Visitors to Buenos Aires invariably fall in love with it and want to stay forever, but locals would rather be in Spain, Italy, or anywhere else. At least so say the lyrics of the song “Puerto Madero,” written in Spanglish by half-Argentine, half-American musician Kevin Johansen, about one of the city’s shiniest neighbourhoods.
Porteños, as the residents of Buenos Aires call themselves, are notoriously complex and contradictory characters, fiercely patriotic yet puzzled by how much their sprawling hometown enchants visitors. They know their country is famous for soccer and steak and tango dancing, but they can’t understand why we get giddy about what they consider everyday things: our first sighting of poncho-clad gauchos, or cortado coffee, served in chunky glassware.
It is surprisingly easy to slip into daily life in Buenos Aires because the city doesn’t revolve around its attractions. Tick off the obvious—the pink-walled Casa Rosada (allegedly painted with cow’s blood), where the president of Argentina resides; renowned Recoleta Cemetery, with its trove of elaborate tombs—and let the rest of the city reveal itself as you explore it at your leisure.
Rise late (most shops don’t open until 10 a.m. and museums rarely stir before midday) and skip any hotel breakfast for a coffee and some medialunas—Argentine croissants—at a sidewalk café. Then set out for a stroll through the city’s highly contrasting neighbourhoods. Grand avenues and ornate town houses from the early 1900s mark classy Recoleta. The hippest part of town, stylish Palermo Viejo, centres around a low-rise quarter of cobbled streets. Then there is bohemian-feeling San Telmo, one of the birthplaces of tango and Buenos Aires’s oldest residential quarter.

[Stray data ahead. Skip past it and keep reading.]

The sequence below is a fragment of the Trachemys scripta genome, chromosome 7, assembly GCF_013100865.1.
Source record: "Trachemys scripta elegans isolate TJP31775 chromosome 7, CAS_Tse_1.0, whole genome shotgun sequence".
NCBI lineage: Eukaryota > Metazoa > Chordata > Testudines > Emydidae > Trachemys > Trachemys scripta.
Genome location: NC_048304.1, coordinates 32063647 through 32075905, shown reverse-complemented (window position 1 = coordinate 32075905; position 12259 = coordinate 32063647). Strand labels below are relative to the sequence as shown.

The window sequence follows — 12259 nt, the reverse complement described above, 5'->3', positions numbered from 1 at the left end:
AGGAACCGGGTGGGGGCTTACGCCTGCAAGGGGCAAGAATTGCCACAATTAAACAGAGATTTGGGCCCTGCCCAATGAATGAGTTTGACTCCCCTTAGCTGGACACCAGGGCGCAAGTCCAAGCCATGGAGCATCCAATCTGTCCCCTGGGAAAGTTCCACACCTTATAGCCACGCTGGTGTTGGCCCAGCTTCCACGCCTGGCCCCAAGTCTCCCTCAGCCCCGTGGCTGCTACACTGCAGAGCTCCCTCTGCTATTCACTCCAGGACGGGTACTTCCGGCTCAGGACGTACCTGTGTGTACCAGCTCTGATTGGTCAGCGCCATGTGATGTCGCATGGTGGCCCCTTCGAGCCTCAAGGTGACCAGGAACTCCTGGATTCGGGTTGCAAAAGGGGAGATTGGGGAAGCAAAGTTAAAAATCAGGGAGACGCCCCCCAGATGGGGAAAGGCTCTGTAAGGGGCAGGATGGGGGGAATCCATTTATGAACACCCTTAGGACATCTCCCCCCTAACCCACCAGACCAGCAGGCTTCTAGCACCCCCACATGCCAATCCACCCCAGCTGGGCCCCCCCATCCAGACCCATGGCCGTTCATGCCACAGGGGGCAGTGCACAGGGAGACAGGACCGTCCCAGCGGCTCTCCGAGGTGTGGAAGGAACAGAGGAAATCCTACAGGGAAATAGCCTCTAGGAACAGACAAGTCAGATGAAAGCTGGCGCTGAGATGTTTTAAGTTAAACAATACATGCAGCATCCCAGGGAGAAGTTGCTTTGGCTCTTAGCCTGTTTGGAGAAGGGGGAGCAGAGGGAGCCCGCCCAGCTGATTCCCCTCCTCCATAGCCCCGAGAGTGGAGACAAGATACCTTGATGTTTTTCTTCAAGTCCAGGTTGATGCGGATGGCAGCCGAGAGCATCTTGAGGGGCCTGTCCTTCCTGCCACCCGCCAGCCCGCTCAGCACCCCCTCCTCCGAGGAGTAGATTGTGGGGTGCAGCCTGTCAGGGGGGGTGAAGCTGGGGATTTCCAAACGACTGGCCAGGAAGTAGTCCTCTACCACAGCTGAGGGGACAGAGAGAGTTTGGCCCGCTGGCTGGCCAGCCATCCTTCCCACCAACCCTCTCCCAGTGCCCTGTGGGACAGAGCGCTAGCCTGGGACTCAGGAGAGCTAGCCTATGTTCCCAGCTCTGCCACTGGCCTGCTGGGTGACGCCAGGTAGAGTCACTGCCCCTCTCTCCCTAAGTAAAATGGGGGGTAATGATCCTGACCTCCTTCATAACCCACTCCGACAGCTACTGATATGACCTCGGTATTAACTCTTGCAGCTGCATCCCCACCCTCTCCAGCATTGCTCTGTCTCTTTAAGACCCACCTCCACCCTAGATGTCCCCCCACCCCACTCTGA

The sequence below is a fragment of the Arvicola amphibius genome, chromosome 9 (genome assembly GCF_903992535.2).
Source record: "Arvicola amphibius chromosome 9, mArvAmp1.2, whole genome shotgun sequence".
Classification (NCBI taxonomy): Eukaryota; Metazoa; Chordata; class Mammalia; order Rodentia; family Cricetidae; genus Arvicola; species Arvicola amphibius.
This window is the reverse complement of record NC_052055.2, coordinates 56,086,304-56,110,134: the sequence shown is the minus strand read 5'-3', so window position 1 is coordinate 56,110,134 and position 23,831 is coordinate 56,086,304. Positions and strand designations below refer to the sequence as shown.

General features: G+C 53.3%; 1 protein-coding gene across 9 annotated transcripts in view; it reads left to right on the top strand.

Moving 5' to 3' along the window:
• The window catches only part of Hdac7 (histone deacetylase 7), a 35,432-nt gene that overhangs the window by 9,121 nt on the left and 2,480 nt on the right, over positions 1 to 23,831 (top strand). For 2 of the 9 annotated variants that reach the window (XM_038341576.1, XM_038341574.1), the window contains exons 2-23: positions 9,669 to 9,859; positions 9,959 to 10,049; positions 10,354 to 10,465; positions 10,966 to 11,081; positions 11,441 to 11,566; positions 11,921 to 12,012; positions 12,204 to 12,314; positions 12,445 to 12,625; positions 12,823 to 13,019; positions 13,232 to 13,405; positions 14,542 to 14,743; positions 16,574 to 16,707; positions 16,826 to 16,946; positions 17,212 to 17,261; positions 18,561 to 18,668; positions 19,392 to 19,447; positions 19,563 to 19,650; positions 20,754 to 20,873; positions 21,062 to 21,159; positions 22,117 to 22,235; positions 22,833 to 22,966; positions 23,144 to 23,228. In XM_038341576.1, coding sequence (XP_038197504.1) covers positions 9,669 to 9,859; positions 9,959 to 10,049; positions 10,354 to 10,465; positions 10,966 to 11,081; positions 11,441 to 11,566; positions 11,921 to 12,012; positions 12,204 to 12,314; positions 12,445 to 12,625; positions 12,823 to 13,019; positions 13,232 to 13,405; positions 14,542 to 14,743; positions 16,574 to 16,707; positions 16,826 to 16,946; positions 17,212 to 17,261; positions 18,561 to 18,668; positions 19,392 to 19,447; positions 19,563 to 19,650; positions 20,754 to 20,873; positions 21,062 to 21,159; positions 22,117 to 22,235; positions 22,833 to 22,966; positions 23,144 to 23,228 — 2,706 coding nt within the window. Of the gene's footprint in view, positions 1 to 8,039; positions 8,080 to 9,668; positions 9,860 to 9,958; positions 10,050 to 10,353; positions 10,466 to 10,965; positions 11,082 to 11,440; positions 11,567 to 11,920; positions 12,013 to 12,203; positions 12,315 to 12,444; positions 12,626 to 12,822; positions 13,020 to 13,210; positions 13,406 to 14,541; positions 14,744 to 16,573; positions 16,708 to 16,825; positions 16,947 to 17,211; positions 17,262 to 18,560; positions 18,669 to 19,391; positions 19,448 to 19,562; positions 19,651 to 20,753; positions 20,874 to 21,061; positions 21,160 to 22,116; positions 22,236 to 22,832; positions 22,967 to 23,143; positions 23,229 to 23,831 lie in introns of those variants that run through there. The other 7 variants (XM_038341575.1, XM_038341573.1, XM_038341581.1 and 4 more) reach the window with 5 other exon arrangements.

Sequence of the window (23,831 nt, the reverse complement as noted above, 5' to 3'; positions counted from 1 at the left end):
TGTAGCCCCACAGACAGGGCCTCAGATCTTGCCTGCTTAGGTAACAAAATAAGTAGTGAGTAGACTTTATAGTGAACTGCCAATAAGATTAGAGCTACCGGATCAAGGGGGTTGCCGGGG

Buenos Aires’s food scene is essentially divided into two camps. In one you’ll find time-warp cafés and no-frills parrillas (steakhouses), most of which serve up the same dishes: steak of varying cuts, potato fries, slightly overcooked pasta, juicy empanadas, and simple salads. To enjoy a classic parrilla experience, head to the neighbourhood of Palermo, and Don Julio, its shelves, walls, and counters decorated with bottles of wine. Another fine option: white-tablecloth Cantina Don Carlos, in La Boca next to the Bombonera stadium (take a taxi if travelling at night). Arrive hungry—servings are abundante. Vegetarian? You still should stop in a parrilla, if only for the atmosphere. Then head to Buenos Aires Verde, a specialist in organic, raw, meat-free cuisine.
The second, more modernist camp celebrates the city’s cutting-edge food scene, headed by chefs who earned their stripes in leading European restaurants. Dante Liporace, of the acclaimed Tarquino, uses tricks he learned at Catalonia’s pioneering El Bulli to create dishes such as a deconstructed provolone pizza. Hernán Gipponi Restaurante, headed by the eponymous chef, welcomes adventurous palates to its “one table” communal dinners for tasting menus that may include slow-cooked egg with creamed corn. If you’ve never tried Japanese/Peruvian fusion food, Osaka is a must, especially for fish lovers.
Casual dining restaurants, including many parrillas, don’t take reservations, but they are recommended for upmarket places from 9 p.m. on.
Buenos Aires lives to party. Nights here can be long and raucous, but Porteños know how to pace themselves, which is why top venues still jump at dawn. These nocturnal habits aren’t only for clubbers. When the clock strikes midnight, you’ll spot older diners mulling dessert options and young children running around full of pep. As for discos, they only wind down in the predawn hours.